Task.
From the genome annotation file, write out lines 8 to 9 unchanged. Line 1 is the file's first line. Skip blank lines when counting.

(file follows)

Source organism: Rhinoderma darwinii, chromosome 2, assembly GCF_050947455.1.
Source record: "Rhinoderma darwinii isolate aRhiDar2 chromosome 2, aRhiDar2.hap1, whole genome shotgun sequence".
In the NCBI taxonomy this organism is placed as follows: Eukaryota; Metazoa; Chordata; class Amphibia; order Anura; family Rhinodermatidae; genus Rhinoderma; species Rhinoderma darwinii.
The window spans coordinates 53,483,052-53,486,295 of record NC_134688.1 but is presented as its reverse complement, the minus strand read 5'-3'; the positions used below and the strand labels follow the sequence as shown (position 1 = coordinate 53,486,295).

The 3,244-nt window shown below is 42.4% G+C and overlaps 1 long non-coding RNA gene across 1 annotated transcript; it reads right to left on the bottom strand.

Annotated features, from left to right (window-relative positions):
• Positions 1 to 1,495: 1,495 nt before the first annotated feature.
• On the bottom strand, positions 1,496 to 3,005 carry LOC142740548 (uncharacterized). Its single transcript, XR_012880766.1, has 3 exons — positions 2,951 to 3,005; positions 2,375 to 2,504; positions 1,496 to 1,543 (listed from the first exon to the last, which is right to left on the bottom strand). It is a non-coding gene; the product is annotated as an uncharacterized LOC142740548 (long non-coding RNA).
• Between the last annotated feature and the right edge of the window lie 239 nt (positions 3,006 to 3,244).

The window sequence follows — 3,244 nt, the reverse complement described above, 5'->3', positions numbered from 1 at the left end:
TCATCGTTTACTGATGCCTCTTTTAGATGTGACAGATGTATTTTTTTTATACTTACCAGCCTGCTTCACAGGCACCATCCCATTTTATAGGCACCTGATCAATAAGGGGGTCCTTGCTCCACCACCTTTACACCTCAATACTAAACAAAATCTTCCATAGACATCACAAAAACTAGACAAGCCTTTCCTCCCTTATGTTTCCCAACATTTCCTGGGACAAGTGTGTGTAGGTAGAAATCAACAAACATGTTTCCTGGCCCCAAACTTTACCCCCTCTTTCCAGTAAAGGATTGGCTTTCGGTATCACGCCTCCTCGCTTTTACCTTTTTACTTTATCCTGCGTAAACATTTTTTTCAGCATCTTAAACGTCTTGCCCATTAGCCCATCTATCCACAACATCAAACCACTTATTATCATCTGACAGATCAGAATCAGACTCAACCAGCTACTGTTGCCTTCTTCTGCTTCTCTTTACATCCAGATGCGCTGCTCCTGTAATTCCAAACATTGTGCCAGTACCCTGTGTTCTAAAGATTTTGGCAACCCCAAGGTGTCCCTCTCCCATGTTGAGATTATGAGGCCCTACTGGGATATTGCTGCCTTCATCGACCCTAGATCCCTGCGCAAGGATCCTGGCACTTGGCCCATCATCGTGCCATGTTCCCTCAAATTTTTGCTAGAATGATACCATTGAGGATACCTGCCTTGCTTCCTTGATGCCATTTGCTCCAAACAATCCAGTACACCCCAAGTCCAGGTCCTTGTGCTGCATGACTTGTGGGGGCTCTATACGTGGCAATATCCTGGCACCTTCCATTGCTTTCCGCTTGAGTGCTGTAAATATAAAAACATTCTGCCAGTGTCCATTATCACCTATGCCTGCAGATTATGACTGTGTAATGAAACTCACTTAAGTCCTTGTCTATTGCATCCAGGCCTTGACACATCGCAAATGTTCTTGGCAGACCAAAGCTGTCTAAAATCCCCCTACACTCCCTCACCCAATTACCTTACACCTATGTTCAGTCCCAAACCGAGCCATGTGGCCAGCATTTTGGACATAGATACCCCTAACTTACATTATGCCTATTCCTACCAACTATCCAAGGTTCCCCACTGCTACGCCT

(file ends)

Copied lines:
• On the bottom strand, positions 1,496 to 3,005 carry LOC142740548 (uncharacterized). Its single transcript, XR_012880766.1, has 3 exons — positions 2,951 to 3,005; positions 2,375 to 2,504; positions 1,496 to 1,543 (listed from the first exon to the last, which is right to left on the bottom strand). It is a non-coding gene; the product is annotated as an uncharacterized LOC142740548 (long non-coding RNA).
• Between the last annotated feature and the right edge of the window lie 239 nt (positions 3,006 to 3,244).